Alfredo Trombetti

The following article is from The Great Soviet Encyclopedia (1979). It might be outdated or ideologically biased.

Trombetti, Alfredo


Born Jan. 6, 1866, in Bologna; died July 5, 1929, in Lido di Venezia. Italian linguist. Member of the Italian Academy (1929).

Trombetti graduated from the University of Bologna, where he became a professor in 1904. He formulated the hypothesis of the monogenesis, or common origin, of all languages, basing his argument on extensive parallels in lexicon and correspondences in grammatical formatives. Inadequate comparative methods prevented Trombetti from proving his proposed genealogical classification or his hypothesis of monogenesis; however, the material he collected contains many correlations that deserve further study and verification. Several comparisons concerning the Nostratic languages contained correlations that were confirmed after regular sound correspondences between the languages were established. Trombetti was the first to hold that Sandawe belongs to a Khoisan family of languages. He was the author of papers on many languages, including Basque, Etruscan, and the Semitic and American Indian languages.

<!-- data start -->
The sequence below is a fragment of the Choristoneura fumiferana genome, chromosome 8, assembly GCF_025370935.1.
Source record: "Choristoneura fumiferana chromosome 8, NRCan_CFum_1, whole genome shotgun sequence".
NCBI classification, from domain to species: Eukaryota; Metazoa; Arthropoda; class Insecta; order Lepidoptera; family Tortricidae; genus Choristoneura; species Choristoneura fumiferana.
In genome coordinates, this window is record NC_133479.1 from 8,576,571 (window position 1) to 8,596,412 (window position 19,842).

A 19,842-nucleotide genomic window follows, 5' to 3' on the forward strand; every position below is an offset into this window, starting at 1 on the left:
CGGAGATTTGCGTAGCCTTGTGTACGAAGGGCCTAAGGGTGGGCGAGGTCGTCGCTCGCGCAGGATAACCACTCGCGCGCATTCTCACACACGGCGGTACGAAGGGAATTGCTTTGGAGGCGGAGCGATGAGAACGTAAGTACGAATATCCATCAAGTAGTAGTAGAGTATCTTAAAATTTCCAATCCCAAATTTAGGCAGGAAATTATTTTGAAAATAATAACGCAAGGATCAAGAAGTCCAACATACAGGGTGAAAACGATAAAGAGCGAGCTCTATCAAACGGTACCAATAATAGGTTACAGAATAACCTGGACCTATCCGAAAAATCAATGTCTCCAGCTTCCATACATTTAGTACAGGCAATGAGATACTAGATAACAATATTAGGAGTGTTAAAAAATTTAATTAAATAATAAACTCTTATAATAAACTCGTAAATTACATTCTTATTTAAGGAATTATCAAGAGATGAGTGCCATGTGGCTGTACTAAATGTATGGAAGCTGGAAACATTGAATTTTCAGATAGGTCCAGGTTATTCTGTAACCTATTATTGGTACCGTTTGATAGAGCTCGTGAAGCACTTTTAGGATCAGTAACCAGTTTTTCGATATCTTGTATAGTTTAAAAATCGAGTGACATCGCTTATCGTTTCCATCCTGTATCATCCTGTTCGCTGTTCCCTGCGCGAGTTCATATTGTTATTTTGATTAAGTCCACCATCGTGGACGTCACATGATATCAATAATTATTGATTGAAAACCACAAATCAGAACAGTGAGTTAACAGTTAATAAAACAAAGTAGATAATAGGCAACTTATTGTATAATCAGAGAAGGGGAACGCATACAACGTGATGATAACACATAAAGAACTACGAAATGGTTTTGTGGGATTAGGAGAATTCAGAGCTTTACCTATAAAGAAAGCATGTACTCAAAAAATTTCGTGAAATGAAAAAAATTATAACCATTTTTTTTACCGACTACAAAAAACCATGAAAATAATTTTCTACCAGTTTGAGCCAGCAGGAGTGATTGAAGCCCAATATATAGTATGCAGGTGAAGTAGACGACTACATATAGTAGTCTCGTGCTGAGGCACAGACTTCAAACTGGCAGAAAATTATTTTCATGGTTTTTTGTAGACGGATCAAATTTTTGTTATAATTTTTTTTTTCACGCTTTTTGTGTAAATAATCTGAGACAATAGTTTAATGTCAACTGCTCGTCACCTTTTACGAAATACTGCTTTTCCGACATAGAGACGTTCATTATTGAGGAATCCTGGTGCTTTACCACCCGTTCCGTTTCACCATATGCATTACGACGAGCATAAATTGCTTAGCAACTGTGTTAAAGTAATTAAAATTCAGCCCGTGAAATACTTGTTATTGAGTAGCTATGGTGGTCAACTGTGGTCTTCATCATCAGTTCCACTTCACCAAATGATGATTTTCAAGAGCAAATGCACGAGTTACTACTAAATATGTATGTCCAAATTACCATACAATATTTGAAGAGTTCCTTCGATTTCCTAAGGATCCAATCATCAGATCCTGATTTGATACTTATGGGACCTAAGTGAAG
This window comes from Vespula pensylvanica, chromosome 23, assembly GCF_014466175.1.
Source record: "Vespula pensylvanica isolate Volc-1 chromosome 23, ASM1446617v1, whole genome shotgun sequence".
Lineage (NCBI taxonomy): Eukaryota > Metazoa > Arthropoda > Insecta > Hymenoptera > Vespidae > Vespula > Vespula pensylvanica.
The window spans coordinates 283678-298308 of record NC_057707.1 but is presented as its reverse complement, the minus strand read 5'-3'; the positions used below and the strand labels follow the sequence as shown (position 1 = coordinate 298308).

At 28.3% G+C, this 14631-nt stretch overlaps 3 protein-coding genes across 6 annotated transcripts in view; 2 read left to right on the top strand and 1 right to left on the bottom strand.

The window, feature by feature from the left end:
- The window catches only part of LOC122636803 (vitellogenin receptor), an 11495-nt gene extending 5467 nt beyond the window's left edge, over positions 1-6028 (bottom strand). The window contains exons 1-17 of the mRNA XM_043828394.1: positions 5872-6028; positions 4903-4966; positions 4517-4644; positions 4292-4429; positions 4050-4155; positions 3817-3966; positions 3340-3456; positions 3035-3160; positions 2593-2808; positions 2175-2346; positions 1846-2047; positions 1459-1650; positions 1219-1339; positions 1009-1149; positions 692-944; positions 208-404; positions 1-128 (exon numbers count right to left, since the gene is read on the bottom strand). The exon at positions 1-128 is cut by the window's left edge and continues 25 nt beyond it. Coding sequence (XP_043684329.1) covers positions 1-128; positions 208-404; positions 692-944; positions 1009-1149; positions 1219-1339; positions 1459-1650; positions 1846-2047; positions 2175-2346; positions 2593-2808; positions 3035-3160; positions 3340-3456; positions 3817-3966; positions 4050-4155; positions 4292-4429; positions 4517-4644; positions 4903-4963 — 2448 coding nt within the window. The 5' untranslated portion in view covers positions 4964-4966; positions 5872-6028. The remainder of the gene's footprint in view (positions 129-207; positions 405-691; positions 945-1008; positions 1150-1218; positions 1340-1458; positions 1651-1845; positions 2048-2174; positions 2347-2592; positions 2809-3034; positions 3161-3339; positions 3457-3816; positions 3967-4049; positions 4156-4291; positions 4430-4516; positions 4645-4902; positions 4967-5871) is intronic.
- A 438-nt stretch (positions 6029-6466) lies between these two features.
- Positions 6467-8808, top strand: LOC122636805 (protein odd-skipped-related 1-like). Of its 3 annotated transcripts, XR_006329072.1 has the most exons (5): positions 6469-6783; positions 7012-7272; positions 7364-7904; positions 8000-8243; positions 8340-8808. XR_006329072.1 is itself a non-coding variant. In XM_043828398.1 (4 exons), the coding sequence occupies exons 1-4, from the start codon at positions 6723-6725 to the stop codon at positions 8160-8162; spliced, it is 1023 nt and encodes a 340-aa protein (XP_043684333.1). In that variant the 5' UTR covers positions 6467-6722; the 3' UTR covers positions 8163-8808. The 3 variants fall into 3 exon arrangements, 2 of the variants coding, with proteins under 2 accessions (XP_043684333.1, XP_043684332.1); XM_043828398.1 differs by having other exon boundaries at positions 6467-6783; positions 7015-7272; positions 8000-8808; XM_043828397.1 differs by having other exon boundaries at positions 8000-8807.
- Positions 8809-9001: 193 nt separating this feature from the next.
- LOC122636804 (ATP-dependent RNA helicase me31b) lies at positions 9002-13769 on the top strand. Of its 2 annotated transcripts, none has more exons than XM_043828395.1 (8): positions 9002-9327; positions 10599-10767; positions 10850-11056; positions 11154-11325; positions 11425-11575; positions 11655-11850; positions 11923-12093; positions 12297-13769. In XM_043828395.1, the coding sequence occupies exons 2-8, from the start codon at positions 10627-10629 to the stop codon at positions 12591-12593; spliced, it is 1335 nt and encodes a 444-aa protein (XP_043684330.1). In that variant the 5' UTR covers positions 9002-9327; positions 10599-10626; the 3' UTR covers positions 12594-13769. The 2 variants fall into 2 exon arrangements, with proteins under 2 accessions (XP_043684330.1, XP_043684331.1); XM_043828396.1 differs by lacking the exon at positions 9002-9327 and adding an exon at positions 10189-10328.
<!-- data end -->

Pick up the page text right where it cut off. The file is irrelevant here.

“Saggi di glottologia genérale comparata.” Memorie delta R. Accademia delle scienze dell’Instituto di Bologna. 1908,1913,1920.
Elementi di glottologia, parts 1–2. Bologna, 1922–23.
La Lingua etrusca. Florence, 1928.


Scritti in onore di Alfredo Trombetti. Milan, 1938.
The Great Soviet Encyclopedia, 3rd Edition (1970-1979). © 2010 The Gale Group, Inc. All rights reserved.
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The author's starting point is the theory of transitional languages advanced by the influential Italian linguist Alfredo Trombetti (1866-1929).